Sometimes called The Ghost Canal or The Forgotten Canal, in its heyday, it was Scotland’s busiest and most commercially successful canal. The tow path now offers a rural environment to which nature has returned and it’s the surface of the water which has captured Banks’ imagination as a painter.

Her abstract works in this new series not only mirror the reflections but also depict nature’s detritus floating aimlessly yet elegantly on the surface of the water.

These pictures are particularly beguiling. Light, pattern and colour fill the canvas from edge to edge; vibrant notes of colour creating flashes of unexpected beauty. As Banks says, “It’s as if the layers of the canal contain the world in reverse – sky and landscape come together to produce new abstractions.”

If you haven’t visited Summerlee before, then this exhibition should provide the perfect excuse. Visiting hours are limited but build in time to wander round outside the museum and allow yourself to look slowly.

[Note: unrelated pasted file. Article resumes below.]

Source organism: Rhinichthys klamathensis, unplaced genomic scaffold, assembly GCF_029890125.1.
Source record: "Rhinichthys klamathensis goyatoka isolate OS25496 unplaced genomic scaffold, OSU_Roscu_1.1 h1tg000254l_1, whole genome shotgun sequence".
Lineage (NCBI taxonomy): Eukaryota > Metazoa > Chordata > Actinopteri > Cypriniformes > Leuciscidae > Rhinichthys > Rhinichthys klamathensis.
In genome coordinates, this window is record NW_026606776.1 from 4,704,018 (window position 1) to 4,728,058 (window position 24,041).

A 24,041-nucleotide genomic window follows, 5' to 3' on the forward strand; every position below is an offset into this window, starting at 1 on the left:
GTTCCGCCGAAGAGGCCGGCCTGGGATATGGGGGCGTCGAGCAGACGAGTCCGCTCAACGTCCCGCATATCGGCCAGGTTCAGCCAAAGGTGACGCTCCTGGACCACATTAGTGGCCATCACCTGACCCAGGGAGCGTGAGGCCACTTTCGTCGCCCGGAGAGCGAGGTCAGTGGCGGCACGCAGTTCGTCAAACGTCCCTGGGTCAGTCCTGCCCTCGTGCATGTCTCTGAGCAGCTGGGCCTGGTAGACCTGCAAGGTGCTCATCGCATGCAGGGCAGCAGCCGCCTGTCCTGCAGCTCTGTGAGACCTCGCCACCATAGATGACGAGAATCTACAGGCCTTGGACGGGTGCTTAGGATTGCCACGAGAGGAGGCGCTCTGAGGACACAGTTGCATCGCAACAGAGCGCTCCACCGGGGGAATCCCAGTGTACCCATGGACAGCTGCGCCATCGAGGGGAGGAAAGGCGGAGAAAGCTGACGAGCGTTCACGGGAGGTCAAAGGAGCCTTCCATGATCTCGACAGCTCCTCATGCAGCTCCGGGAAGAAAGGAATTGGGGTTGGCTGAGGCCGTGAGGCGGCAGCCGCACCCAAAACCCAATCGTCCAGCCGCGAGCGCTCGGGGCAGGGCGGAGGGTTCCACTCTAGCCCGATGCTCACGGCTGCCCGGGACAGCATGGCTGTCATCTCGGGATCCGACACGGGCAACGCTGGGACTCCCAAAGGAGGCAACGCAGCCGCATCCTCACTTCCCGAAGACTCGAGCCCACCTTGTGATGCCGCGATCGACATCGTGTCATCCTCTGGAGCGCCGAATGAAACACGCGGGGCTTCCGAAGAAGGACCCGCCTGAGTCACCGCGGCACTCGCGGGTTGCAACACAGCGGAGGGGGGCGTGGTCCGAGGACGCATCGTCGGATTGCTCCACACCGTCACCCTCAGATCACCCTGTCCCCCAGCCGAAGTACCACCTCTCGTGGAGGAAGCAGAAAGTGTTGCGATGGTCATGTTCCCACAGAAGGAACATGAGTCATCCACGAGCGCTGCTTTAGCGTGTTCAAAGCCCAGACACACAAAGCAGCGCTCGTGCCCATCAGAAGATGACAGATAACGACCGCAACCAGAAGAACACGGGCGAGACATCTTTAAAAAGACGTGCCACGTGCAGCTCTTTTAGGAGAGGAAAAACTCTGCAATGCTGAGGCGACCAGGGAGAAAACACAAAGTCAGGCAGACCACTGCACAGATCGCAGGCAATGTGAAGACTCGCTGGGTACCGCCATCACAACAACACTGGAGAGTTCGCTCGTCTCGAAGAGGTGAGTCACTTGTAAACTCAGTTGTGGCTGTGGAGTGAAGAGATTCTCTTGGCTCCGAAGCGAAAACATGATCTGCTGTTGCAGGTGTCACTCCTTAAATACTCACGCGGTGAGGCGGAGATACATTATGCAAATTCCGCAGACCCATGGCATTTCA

Lesley Banks: Landscapes of Water, Summerlee – The Museum of Industrial Life, Heritage Way, Coatbridge, North Lanarkshire, ML5 1QD, 01236 638460,, Wed – Sun, 10am – 12pm & 1pm – 3pm. Until November 1. Free. Advance booking essential.

Critic's Choice

Like many artists, including Eardley, JMW Turner, William McTaggart and Welsh painter, Kyffin Williams, Ian Rawnsley is constantly pulled towards the point at which land meets the sea. And like all these artists, Rawnsley chases the light in his seascapes as though it were a capricious child.